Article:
“It’s almost worth the salesperson to buy an appraisal up front to make sure they don’t shoot themselves in the foot,” says Fitzgerald. For example, Fitzgerald saw a higher appraisal return than what a house was sold for. When that happens, the seller could have paid an appraisal before listing their home and potentially gain more from the sale, Fitzgerald says.
What if your home is valued at less than the purchase price?
Home buyers may experience a problem if the appraised value of the home turns out to be less than the accepted offer price. Lenders use the estimated value to determine your loan-to-value ratio (LTV), and they are unlikely to fund more than that.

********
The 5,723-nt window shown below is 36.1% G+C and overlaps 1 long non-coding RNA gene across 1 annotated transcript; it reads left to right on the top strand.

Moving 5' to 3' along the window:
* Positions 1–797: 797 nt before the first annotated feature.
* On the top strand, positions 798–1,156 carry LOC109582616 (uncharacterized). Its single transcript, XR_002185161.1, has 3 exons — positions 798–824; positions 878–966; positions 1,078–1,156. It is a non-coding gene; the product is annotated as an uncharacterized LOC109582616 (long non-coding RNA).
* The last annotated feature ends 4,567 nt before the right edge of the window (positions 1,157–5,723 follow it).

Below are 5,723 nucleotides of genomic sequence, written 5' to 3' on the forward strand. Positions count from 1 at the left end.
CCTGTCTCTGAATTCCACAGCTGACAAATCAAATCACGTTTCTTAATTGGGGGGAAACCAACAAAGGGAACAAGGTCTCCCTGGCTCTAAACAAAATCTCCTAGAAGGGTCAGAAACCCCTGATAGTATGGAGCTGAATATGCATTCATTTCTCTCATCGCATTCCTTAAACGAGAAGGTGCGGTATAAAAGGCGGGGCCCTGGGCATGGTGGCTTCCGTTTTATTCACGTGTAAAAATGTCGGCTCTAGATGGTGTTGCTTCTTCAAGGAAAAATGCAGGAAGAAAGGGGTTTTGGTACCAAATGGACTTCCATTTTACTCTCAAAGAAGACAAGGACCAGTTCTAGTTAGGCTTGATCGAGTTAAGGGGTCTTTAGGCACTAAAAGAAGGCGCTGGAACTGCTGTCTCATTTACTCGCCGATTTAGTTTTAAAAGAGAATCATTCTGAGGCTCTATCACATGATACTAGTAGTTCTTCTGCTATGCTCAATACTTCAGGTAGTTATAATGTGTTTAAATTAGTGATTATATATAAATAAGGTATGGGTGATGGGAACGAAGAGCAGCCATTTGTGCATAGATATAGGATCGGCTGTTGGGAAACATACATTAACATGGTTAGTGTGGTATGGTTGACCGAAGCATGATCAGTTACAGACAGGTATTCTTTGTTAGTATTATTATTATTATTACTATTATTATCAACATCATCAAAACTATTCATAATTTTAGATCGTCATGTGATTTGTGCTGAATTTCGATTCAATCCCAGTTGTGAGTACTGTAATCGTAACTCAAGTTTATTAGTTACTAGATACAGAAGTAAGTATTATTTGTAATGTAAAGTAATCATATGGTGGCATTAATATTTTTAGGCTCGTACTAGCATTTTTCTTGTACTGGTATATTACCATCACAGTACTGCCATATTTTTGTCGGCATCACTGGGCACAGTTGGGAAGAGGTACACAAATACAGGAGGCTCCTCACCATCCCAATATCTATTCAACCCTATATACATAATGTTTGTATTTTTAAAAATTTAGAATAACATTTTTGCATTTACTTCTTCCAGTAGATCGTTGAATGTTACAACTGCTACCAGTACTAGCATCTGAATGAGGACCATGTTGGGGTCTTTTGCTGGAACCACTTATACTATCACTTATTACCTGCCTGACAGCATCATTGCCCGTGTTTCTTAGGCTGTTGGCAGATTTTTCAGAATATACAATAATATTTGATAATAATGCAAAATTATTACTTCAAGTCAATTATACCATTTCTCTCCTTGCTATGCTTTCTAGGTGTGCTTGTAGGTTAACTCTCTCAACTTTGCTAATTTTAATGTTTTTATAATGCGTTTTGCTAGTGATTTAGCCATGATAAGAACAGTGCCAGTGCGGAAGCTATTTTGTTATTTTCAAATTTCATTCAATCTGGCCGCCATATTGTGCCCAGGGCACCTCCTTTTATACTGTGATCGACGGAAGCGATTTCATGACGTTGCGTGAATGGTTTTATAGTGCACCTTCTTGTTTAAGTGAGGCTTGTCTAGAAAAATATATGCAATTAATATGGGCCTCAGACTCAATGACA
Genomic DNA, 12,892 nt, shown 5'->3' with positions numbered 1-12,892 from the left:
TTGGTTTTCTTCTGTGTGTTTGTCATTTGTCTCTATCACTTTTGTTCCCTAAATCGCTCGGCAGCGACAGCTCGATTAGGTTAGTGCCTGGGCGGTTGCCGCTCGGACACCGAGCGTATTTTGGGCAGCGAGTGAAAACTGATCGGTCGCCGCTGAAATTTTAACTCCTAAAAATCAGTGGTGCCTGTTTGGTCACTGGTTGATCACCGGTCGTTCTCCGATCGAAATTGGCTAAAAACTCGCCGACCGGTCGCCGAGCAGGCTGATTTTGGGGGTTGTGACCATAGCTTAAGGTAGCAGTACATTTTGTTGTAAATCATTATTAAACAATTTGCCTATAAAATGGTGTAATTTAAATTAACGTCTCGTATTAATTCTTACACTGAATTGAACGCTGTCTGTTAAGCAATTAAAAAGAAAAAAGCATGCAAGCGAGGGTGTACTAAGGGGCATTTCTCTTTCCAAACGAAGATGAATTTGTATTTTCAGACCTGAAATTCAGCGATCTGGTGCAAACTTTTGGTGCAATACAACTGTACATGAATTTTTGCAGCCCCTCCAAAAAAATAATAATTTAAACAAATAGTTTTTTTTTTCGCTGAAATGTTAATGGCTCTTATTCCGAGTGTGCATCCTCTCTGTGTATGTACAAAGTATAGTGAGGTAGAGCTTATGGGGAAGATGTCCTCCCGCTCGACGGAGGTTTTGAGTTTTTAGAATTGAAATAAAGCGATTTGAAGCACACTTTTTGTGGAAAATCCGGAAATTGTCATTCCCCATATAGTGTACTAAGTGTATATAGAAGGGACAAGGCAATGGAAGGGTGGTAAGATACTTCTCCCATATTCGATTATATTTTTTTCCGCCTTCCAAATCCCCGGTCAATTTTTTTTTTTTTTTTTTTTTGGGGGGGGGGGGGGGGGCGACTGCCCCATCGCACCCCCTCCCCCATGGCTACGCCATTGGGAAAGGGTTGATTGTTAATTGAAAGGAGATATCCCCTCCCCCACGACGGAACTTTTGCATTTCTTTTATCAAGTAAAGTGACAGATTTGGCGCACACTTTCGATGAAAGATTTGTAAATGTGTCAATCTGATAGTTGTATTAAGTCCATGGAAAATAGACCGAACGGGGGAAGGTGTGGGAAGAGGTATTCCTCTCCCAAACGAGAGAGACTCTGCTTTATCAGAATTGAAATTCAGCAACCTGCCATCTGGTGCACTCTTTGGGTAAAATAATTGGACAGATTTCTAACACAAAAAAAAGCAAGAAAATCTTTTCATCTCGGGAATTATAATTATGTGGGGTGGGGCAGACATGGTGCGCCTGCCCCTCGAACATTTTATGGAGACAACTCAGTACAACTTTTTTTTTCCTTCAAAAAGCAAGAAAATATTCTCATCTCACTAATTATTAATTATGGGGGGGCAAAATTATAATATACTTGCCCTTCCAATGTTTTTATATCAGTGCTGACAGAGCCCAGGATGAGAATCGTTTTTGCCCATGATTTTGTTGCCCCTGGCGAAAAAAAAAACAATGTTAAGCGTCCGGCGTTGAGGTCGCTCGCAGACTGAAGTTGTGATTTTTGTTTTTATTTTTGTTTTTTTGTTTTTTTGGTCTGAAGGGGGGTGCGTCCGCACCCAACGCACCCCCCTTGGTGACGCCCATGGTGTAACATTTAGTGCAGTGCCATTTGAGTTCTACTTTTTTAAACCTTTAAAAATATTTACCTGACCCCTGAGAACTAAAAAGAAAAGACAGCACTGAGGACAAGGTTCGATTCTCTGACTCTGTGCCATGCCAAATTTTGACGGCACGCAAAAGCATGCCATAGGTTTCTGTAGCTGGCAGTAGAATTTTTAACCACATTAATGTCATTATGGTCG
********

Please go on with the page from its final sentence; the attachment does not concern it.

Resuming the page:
If this happens, there are four options:
- The appraisal could be challenged and the appraiser could agree to reconsider the home’s value based on comparable additional sales.
- The buyer and the seller can renegotiate to lower the selling price of the house.
- The buyer can find the difference between the appraisal value and the purchase price.
- If the buyer has a assessment contingency, they can waive the agreement.
“Buyers and sellers should negotiate at this point,” says Fitzgerald. “More often than not, buyers are going to have to find more money because there are 30 other people who want the house.”
It’s not always possible to tell the difference for a first-time buyer, says Gallagher.
If the appraiser does not reconsider the value of the home and the parties cannot come to a new agreement, the last resort would be to waive the contract. Most contracts have a assessment contingency which gives buyers the right to opt out if the home is not valued as expected.
“You can terminate the contract and the parties can fulfill this obligation. They would have the right to get their serious money back and go, ”says Gallagher.
Do you need an appraisal for refinancing?